Ever imagined sailing across Bangkok on the MRT Purple Line or the State Railway of Thailand (SRT) Red Line without having to worry about an ever-fluctuating ticket price? As Thailand ushers in the New Year, that wish may just come true. Transport Minister Suriya Jungrungreangkit teases a thrilling “New Year’s present”—a 20-baht flat fare, slated for trial in the next upcoming three months.
The plan was unveiled in parliament following queries around the viability of such a fixed 20-baht rate. Thanks to Surachate Praweenwongwut, a conscientious opposition MP from the Move Forward Party, the flat-fare consideration became a talking point during the government’s policy announcement’s second day.
Firmly sticking to his guns, Minister Suriya highlighted the flat-rate system’s potential to pool and instigate fairness, primarily in favor of lower-income individuals and families striving to make ends meet. However, he maintains that the legislature currently lacks a solid direction regarding transport investment, casting doubts on the flat-rate policy’s scope.
Per Suriya Jungrungreangkit’s estimates, it could take a half-year period to push the flat-rate policy through the legislative pipeline. The reason being, a meticulous assembly of all line concessionaires and a negotiating body meant to hash out policy particulars with them is on the cards.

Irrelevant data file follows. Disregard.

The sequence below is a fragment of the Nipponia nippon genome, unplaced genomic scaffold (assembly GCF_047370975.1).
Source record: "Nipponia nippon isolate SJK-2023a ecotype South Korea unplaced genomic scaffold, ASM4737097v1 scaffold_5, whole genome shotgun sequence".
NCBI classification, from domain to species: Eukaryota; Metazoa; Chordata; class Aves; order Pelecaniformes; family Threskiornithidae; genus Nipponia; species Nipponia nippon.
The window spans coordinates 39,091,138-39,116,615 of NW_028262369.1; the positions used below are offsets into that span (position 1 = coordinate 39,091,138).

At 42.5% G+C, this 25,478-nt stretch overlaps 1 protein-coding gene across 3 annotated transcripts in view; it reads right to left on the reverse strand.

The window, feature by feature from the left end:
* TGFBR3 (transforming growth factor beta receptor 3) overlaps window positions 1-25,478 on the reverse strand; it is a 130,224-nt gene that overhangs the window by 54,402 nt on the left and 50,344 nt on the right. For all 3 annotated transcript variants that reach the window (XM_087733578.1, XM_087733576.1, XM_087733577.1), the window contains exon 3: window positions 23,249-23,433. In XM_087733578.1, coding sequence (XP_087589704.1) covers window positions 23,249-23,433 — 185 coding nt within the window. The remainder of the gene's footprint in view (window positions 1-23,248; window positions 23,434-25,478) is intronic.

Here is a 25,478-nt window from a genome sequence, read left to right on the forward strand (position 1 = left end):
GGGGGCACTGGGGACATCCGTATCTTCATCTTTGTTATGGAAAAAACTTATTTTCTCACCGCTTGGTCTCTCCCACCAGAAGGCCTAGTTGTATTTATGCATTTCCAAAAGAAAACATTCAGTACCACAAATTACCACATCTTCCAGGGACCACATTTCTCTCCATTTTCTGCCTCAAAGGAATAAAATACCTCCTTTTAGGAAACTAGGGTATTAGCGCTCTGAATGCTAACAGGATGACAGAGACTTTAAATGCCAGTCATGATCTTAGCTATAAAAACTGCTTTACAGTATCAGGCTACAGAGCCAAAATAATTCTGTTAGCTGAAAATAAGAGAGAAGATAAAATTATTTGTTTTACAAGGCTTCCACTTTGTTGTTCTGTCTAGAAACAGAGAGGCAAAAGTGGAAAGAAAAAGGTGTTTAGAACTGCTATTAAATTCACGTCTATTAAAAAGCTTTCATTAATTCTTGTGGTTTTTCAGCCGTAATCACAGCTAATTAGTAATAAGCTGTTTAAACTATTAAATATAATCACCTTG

As stated, the minister intends to initiate a pilot test of the flat fare on both the MRT Purple Line and the SRT Red Line in a time frame coinciding with the New Year. His vision extends further into the future – “Within two years, people will only have to shell out 20 baht for commuting on all train lines. However, it will take some time to deliberate the negotiation”, the minister elucidated.
If everything goes according to plan, the flat fare would not just be limited to a single train line. The vision includes its application across all electric train lines, even for transfers between different lines, Surachate highlighted. However, the opposition MP temperately added that without a robust policy direction for the transport system investment, it’s challenging to gauge the flat-rate policy’s future extent.
Surachate expresses further concerns about the flat-rate policy not seeing success within the mandate’s initial three months owing to potential interference from the train lines’ private contractors. Certainly, only time will tell if the 20-baht flat fare will hold its promise of a smoother, more economical commute for the people of Thailand.